The Introduction of a Bill to Require the Library of Congress to Install the D.C. Seal in the Main Reading Room of the Thomas Jefferson Buildingby Representative Eleanor Holmes Norton
Posted on 2015-12-10
of the district of columbia
in the house of representatives
Thursday, December 10, 2015
Ms. NORTON. Mr. Speaker, today, I introduce a bill to require the
Library of Congress to install the District of Columbia seal in the
Main Reading Room of the Thomas Jefferson Building of the Library of
Congress. The Library is one of the few buildings in the District that
remains open to the public on most holidays. It provides not only D.C.
residents but visitors and researchers from across the nation with
access to incomparable resources. The bill requires the Library to
depict the District's seal on the stained-glass windows in the Main
Reading Room, where the seals of all the states and territories that
existed when the building was constructed, except for the District, are
depicted. D.C.'s seal was readily available at that time and should
have been included. The seals of Hawaii and Alaska are not included in
the display because they were not states or territories when the
building was constructed. The fact that these two states were not part
of the Union at the time of the creation of the stained-glass windows
argues for the inclusion of the District, which, after all, was in fact
the nation's capital at the time. We are asking that omission of D.C.
be corrected immediately. This omission was brought to my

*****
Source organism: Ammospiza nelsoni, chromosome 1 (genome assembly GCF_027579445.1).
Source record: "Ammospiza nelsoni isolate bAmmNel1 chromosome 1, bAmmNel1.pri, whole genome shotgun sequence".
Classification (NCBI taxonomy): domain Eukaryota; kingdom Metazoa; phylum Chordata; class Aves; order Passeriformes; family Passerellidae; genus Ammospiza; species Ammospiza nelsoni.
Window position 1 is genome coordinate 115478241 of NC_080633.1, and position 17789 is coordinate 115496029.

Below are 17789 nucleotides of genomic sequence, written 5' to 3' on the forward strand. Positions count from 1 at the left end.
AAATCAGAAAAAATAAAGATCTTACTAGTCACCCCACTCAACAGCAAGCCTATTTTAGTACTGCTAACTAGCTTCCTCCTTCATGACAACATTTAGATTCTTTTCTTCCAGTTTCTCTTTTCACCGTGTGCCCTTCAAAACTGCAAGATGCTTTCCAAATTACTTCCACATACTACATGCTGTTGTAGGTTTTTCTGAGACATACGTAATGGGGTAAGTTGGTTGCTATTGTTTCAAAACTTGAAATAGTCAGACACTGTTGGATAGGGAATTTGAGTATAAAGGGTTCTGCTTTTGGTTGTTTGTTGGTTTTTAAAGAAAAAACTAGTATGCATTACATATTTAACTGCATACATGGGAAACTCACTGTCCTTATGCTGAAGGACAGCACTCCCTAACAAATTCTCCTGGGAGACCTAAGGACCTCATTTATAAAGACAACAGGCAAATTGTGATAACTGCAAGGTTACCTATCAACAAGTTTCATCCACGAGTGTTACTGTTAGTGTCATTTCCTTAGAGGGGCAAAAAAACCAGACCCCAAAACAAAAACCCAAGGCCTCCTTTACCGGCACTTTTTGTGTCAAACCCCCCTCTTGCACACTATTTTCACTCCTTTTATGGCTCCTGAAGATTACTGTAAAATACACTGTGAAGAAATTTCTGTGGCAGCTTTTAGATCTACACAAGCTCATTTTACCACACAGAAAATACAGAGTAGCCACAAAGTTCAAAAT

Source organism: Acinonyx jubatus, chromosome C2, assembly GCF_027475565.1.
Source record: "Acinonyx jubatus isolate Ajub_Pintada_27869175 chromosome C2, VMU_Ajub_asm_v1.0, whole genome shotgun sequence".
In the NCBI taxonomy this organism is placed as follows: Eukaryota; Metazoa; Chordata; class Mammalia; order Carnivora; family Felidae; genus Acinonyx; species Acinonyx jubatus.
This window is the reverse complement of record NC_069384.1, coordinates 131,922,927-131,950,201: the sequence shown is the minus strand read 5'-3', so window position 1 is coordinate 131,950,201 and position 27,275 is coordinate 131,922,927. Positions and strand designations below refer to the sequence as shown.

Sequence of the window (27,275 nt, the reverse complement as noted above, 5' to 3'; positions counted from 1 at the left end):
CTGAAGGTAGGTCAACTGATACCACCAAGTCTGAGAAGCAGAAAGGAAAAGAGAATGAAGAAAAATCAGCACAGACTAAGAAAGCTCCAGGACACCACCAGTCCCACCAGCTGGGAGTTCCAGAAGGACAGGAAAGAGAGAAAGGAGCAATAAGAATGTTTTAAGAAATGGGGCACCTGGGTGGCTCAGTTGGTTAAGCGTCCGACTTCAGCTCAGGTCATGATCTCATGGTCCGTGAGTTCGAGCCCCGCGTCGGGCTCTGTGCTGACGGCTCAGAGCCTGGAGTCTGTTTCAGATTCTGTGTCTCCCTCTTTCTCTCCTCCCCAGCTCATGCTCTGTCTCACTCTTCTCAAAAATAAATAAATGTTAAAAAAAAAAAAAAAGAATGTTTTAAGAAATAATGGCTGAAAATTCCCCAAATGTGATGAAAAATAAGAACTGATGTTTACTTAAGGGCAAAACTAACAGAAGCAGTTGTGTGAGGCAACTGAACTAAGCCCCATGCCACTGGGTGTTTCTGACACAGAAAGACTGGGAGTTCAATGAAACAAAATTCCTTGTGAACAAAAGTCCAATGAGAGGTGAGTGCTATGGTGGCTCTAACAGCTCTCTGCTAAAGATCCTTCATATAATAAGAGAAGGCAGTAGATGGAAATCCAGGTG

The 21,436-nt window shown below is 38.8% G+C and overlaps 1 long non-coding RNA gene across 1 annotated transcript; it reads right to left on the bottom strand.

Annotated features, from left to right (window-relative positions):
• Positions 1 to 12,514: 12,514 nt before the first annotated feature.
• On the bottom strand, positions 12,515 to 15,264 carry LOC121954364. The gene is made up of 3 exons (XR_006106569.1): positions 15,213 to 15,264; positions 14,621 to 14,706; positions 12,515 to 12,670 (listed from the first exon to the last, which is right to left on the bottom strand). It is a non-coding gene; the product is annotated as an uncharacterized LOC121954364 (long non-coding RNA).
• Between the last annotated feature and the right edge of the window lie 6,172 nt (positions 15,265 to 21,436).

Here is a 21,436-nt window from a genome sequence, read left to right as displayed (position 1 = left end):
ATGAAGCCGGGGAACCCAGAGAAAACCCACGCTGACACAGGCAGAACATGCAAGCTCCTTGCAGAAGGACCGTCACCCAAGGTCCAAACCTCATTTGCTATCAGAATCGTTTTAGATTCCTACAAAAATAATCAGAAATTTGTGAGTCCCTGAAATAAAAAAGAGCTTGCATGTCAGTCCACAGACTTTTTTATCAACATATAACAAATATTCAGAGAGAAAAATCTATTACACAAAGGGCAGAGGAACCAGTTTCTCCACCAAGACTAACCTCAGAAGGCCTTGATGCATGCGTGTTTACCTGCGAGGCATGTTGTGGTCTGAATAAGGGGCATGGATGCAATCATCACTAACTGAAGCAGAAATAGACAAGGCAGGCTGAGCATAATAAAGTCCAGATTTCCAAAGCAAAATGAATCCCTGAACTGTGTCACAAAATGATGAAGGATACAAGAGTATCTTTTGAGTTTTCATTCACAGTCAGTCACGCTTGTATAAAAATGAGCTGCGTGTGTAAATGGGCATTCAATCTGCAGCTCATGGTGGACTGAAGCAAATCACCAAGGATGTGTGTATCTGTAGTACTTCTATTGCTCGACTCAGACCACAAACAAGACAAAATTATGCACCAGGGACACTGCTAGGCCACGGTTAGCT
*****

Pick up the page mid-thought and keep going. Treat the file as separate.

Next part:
attention by a District resident, Luis Landau, a former docent at the
The residents of the District have always had all the obligations of American citizenship, including paying federal taxes and serving in all the nation's wars, including the War of 1812, during which the Capitol building, which then housed the Library of Congress, was burned, prompting construction of the current Library of Congress building with the state and territory seals. It is, therefore, without question that the District and its residents should receive equal treatment among the stained-glass windows that portray the history of the United States. D.C. residents deserve to have their history and American citizenship recognized.
There is existing evidence that the seal of the District should have been depicted. The Members of Congress room in the Jefferson Building, which is not open to the public, has a painted depiction of the D.C. seal, along with state seals, on its ceiling. This precedent reinforces our request to be represented among the stained-glass windows in the Main Reading Room, which is open to the public. There is no reason why the D.C. seal cannot be added with the planned restoration of the stained-glass. The right time to add the seal of the District would be during the planned restoration.
Congress already includes the District of Columbia, or has corrected the omission of the District, when honoring the states. For example, the District of Columbia War Memorial honors District residents who served in World War I, the World War II Memorial includes a column representing the District, the flag of the District is displayed among the flags of the fifty states in the tunnel connecting the House office buildings to the Capitol, and D.C.'s Frederick Douglass statue now sits in the Capitol alongside statues from the 50 states. The National Defense Authorization Act for Fiscal Year 2013 requires the armed services to display the District flag whenever the flags of the states are displayed. Legislation was also enacted to give D.C. a coin after it was omitted from legislation creating coins for the 50 states. We also successfully worked with the U.S. Postal Service to create a D.C. stamp, like the stamps for the 50 states, and worked with the National Park Service to add the D.C. flag alongside the state flags across from Union Station. It is long overdue to display the D.C. seal, along with the seals of the states, in the Main Reading Room of the Library of Congress.
I urge support of this legislation.